Americans today are afflicted by a lack of debate, primarily because we do not debate effectively. Despite the claims of most politicians, pundits, and members of the media, the tongue-in-cheek proclamation of cookie-cutter positions does little to weigh competing ideas, and it is my purpose to demonstrate why.Disagreement is not debate; it is the beginning of it. Debate entails a clash between opposing ideas, not merely their voicing. Debate is not character assassination; it is the discussion, evaluation, and weighing of comprehensive arguments given in support of each respective position on a given issue in light of our values and goals.
Typically, “debates” between individuals never reach this point: people tend to react poorly to a position inimical to their own and become too irritated to make much sense, even if their own position is entirely flawed because of objective reasons (illogical arguments, false assumptions, and so on).
Perhaps more importantly, it seems that formalized “debates” never fulfill the above goals either. Why is this?
Part of the problem stems from our glorification of opinion. People seem to think that they are entitled to hold opinions regardless of how flawed, inexplicable, inconsistent, or absurd they are, but this doesn’t make much sense.
Failure to accept a common system of how to make an argument – namely, one involving logic and facts – will lead us nowhere, and we therefore need to accept a system even if that means making our own viewpoints vulnerable to attack.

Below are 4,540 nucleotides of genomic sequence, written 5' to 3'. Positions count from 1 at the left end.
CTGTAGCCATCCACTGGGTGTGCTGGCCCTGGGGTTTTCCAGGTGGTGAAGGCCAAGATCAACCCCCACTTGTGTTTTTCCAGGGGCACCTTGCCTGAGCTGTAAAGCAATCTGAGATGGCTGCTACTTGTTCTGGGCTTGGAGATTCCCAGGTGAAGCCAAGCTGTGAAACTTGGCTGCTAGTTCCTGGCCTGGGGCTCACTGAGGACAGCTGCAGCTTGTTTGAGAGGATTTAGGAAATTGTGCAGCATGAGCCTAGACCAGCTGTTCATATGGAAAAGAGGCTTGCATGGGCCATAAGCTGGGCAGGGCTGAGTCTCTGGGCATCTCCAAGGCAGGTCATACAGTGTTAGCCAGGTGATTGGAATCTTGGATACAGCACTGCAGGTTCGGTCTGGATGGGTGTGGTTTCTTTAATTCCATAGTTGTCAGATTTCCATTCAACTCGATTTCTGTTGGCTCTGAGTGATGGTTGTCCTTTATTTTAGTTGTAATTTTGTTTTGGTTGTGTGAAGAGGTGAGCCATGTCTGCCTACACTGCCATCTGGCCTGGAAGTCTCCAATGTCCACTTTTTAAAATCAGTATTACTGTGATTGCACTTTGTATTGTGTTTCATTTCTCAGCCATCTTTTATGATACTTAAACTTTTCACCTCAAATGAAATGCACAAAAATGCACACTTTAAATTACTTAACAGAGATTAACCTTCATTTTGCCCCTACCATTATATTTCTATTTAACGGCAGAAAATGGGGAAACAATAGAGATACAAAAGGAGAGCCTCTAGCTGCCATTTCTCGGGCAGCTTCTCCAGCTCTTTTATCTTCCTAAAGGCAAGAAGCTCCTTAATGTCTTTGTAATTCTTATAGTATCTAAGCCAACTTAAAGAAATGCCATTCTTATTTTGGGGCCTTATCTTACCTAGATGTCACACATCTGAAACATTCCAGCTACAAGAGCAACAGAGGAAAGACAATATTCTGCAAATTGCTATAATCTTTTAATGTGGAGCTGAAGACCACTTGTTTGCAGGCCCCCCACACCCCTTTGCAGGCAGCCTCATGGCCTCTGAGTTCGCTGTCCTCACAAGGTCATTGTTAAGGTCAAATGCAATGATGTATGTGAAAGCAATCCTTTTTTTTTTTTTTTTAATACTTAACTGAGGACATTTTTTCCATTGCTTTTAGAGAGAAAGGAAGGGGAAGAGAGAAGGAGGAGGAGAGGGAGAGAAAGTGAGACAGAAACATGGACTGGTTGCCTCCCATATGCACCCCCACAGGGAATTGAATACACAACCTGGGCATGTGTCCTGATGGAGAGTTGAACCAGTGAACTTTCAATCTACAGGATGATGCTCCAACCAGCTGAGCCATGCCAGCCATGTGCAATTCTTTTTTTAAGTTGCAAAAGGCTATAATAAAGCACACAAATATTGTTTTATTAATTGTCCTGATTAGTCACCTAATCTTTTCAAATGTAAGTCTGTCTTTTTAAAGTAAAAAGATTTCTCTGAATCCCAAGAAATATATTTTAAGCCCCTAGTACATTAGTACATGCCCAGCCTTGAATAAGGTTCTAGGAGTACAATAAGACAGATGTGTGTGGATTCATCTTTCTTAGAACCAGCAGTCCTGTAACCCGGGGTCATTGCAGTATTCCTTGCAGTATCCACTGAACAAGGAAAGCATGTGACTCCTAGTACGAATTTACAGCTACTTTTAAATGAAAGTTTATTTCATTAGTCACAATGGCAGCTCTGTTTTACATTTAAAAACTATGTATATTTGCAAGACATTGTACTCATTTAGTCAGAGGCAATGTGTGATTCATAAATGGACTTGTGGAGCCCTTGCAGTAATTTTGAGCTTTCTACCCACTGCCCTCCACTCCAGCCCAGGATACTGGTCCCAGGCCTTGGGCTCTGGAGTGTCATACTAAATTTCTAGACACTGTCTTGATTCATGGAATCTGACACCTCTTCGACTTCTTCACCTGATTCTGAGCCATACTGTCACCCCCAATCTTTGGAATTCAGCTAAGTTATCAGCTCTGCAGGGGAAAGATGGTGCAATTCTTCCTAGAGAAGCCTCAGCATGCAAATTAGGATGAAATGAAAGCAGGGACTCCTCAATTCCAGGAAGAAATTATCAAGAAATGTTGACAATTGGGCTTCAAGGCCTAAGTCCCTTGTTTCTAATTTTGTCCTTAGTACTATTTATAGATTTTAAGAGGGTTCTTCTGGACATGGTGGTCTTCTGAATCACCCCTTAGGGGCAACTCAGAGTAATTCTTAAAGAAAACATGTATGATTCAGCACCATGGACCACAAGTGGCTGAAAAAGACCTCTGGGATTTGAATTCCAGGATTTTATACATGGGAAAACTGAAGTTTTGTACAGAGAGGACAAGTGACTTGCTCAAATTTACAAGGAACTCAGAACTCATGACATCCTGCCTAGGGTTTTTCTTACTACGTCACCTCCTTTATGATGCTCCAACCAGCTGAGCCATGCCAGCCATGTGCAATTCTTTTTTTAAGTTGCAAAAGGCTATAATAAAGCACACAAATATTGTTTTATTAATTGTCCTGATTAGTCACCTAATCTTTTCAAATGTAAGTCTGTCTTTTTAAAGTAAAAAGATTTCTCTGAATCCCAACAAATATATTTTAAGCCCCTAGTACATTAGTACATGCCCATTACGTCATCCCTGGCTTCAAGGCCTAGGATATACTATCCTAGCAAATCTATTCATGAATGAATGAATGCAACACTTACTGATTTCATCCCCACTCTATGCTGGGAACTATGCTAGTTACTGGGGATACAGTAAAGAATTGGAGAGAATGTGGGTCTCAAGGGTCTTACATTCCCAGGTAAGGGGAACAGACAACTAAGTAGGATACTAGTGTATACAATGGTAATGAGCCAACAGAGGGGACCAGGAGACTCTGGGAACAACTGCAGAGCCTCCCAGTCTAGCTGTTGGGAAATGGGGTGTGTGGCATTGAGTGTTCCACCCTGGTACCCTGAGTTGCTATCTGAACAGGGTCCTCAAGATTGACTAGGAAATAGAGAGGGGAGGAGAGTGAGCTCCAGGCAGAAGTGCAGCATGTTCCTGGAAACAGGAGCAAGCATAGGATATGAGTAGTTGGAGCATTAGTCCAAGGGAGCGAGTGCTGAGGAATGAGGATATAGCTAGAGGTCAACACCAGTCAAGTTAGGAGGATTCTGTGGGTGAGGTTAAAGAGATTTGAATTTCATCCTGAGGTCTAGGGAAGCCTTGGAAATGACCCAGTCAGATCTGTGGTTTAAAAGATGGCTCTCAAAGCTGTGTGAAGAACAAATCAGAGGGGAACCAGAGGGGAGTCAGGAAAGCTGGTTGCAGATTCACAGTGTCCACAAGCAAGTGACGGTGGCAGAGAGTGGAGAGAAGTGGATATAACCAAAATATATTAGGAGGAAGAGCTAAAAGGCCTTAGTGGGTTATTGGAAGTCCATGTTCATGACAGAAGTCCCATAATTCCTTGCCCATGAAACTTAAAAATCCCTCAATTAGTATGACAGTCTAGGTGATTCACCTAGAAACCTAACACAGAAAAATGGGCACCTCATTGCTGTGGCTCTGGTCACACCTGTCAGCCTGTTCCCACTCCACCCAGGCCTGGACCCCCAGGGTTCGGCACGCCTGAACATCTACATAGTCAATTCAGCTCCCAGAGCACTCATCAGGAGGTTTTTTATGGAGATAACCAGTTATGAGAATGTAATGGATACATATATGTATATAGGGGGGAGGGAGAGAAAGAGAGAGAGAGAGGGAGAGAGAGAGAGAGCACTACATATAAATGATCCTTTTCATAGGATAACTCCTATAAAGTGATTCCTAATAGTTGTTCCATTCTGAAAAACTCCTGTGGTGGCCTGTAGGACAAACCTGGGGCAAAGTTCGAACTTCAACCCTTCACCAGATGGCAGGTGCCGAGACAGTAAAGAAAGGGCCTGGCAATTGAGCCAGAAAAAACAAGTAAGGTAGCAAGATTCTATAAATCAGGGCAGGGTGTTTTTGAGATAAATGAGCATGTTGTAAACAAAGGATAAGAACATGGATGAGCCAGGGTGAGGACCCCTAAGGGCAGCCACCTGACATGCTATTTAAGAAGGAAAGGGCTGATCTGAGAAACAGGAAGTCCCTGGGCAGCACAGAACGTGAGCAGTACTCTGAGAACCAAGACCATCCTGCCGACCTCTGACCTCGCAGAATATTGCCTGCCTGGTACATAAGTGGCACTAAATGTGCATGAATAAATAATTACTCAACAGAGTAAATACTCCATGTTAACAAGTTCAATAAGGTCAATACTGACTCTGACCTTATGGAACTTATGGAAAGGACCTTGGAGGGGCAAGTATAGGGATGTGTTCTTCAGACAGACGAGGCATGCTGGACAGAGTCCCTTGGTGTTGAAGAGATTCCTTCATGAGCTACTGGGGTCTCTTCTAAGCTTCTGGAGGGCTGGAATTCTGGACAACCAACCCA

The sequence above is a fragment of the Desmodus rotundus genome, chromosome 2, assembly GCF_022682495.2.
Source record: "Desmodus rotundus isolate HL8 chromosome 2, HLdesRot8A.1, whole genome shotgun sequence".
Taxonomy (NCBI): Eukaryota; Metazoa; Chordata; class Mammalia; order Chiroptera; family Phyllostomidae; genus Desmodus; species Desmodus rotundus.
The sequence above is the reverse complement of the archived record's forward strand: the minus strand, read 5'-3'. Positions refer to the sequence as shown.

Some arguments aren’t arguments at all. For example, “Bush is stupid” is not an argument. I highly doubt that those who say this mean to say that Bush fulfills a certain set of criteria, the fulfillment of which is sufficient to show that his intellectual powers are congruent with the meaning of the pejorative term “stupid.” Maybe they don’t like Bush, or they think that he is wrong; if so, they should argue that, and not simply spew the currently favored partisan rhetoric.
Another part of the problem are the assumptions we make during the course of an argument. The above paragraph may have suggested to you that I am a Bush supporter; you may have assumed that simply because I did not use Kerry in my example. If you have made this assumption, you are like most people; and like most people, you would be wrong.
We tend to think that disagreeing with a particular position places us in the opposite camp, but this is not necessarily the case. No political party holds a monopoly on the truth, and we cannot be so absolutist in our political dispositions as to leave no room between the extremes.
There is not enough room here to go through every fallacy one can fall into over the course of a debate. These problems are not liberal or conservative in nature, but rather with the way we converse, regardless of our viewpoints.
Until we better grasp the techniques for rigorous arguments, it does not seem that we will fully understand one another; and until we understand each other, the process of the clash and resolution of ideas that is so important to the continuation of our country cannot take place.